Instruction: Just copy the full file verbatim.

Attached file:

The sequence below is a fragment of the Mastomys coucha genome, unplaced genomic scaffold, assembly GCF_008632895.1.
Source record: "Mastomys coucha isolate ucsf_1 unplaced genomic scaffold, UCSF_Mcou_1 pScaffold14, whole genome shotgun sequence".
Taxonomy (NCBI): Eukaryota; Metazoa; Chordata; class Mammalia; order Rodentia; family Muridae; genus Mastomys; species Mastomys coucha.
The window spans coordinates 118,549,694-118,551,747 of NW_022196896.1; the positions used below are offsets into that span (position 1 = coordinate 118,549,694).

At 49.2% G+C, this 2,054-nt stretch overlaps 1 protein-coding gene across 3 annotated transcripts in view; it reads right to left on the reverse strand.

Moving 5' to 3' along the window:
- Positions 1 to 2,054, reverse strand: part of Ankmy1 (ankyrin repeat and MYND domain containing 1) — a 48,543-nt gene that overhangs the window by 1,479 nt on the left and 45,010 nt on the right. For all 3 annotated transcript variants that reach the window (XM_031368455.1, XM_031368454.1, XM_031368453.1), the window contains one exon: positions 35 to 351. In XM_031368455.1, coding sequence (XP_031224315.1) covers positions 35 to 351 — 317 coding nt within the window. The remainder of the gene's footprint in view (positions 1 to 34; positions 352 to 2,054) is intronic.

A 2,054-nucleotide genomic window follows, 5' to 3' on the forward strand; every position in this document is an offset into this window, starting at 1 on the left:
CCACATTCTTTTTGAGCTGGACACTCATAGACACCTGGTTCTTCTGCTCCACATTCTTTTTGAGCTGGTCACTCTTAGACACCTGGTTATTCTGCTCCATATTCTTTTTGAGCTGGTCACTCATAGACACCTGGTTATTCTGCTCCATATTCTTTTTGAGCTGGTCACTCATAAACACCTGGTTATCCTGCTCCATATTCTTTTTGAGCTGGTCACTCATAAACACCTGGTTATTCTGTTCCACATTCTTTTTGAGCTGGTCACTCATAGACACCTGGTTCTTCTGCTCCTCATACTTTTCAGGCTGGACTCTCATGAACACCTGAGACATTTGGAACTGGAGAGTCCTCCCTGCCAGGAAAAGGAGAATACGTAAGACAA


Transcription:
The sequence below is a fragment of the Mastomys coucha genome, unplaced genomic scaffold, assembly GCF_008632895.1.
Source record: "Mastomys coucha isolate ucsf_1 unplaced genomic scaffold, UCSF_Mcou_1 pScaffold14, whole genome shotgun sequence".
Taxonomy (NCBI): Eukaryota; Metazoa; Chordata; class Mammalia; order Rodentia; family Muridae; genus Mastomys; species Mastomys coucha.
The window spans coordinates 118,549,694-118,551,747 of NW_022196896.1; the positions used below are offsets into that span (position 1 = coordinate 118,549,694).

At 49.2% G+C, this 2,054-nt stretch overlaps 1 protein-coding gene across 3 annotated transcripts in view; it reads right to left on the reverse strand.

Moving 5' to 3' along the window:
- Positions 1 to 2,054, reverse strand: part of Ankmy1 (ankyrin repeat and MYND domain containing 1) — a 48,543-nt gene that overhangs the window by 1,479 nt on the left and 45,010 nt on the right. For all 3 annotated transcript variants that reach the window (XM_031368455.1, XM_031368454.1, XM_031368453.1), the window contains one exon: positions 35 to 351. In XM_031368455.1, coding sequence (XP_031224315.1) covers positions 35 to 351 — 317 coding nt within the window. The remainder of the gene's footprint in view (positions 1 to 34; positions 352 to 2,054) is intronic.

A 2,054-nucleotide genomic window follows, 5' to 3' on the forward strand; every position in this document is an offset into this window, starting at 1 on the left:
CCACATTCTTTTTGAGCTGGACACTCATAGACACCTGGTTCTTCTGCTCCACATTCTTTTTGAGCTGGTCACTCTTAGACACCTGGTTATTCTGCTCCATATTCTTTTTGAGCTGGTCACTCATAGACACCTGGTTATTCTGCTCCATATTCTTTTTGAGCTGGTCACTCATAAACACCTGGTTATCCTGCTCCATATTCTTTTTGAGCTGGTCACTCATAAACACCTGGTTATTCTGTTCCACATTCTTTTTGAGCTGGTCACTCATAGACACCTGGTTCTTCTGCTCCTCATACTTTTCAGGCTGGACTCTCATGAACACCTGAGACATTTGGAACTGGAGAGTCCTCCCTGCCAGGAAAAGGAGAATACGTAAGACAA